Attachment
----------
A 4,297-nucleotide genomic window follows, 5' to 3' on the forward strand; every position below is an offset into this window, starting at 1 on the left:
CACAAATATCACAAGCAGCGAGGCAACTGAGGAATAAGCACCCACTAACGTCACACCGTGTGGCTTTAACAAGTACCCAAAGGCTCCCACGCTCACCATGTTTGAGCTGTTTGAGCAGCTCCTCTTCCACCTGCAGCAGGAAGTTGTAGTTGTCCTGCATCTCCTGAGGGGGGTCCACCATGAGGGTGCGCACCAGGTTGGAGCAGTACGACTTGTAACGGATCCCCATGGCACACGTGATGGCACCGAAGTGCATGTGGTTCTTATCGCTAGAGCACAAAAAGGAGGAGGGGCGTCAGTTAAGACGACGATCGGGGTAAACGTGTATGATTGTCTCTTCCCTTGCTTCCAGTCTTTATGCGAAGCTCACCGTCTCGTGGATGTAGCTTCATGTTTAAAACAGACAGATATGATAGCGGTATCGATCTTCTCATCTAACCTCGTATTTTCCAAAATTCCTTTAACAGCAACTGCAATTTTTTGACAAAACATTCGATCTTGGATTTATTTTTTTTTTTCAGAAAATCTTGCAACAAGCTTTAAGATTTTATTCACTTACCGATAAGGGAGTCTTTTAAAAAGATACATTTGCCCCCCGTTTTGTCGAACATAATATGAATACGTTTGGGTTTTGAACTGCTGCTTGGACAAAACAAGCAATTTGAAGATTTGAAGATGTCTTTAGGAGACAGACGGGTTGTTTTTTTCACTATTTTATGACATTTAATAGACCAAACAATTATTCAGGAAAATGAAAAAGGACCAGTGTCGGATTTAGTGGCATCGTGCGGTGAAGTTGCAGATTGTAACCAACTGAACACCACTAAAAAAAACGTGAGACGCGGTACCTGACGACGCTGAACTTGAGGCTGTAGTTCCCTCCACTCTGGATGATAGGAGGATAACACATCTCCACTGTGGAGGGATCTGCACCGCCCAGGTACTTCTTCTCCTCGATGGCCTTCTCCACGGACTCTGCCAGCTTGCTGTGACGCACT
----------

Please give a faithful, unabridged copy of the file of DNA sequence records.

A 4,297-nucleotide genomic window follows, 5' to 3' on the forward strand; every position below is an offset into this window, starting at 1 on the left:
CACAAATATCACAAGCAGCGAGGCAACTGAGGAATAAGCACCCACTAACGTCACACCGTGTGGCTTTAACAAGTACCCAAAGGCTCCCACGCTCACCATGTTTGAGCTGTTTGAGCAGCTCCTCTTCCACCTGCAGCAGGAAGTTGTAGTTGTCCTGCATCTCCTGAGGGGGGTCCACCATGAGGGTGCGCACCAGGTTGGAGCAGTACGACTTGTAACGGATCCCCATGGCACACGTGATGGCACCGAAGTGCATGTGGTTCTTATCGCTAGAGCACAAAAAGGAGGAGGGGCGTCAGTTAAGACGACGATCGGGGTAAACGTGTATGATTGTCTCTTCCCTTGCTTCCAGTCTTTATGCGAAGCTCACCGTCTCGTGGATGTAGCTTCATGTTTAAAACAGACAGATATGATAGCGGTATCGATCTTCTCATCTAACCTCGTATTTTCCAAAATTCCTTTAACAGCAACTGCAATTTTTTGACAAAACATTCGATCTTGGATTTATTTTTTTTTTTCAGAAAATCTTGCAACAAGCTTTAAGATTTTATTCACTTACCGATAAGGGAGTCTTTTAAAAAGATACATTTGCCCCCCGTTTTGTCGAACATAATATGAATACGTTTGGGTTTTGAACTGCTGCTTGGACAAAACAAGCAATTTGAAGATTTGAAGATGTCTTTAGGAGACAGACGGGTTGTTTTTTTCACTATTTTATGACATTTAATAGACCAAACAATTATTCAGGAAAATGAAAAAGGACCAGTGTCGGATTTAGTGGCATCGTGCGGTGAAGTTGCAGATTGTAACCAACTGAACACCACTAAAAAAAACGTGAGACGCGGTACCTGACGACGCTGAACTTGAGGCTGTAGTTCCCTCCACTCTGGATGATAGGAGGATAACACATCTCCACTGTGGAGGGATCTGCACCGCCCAGGTACTTCTTCTCCTCGATGGCCTTCTCCACGGACTCTGCCAGCTTGCTGTGACGCACT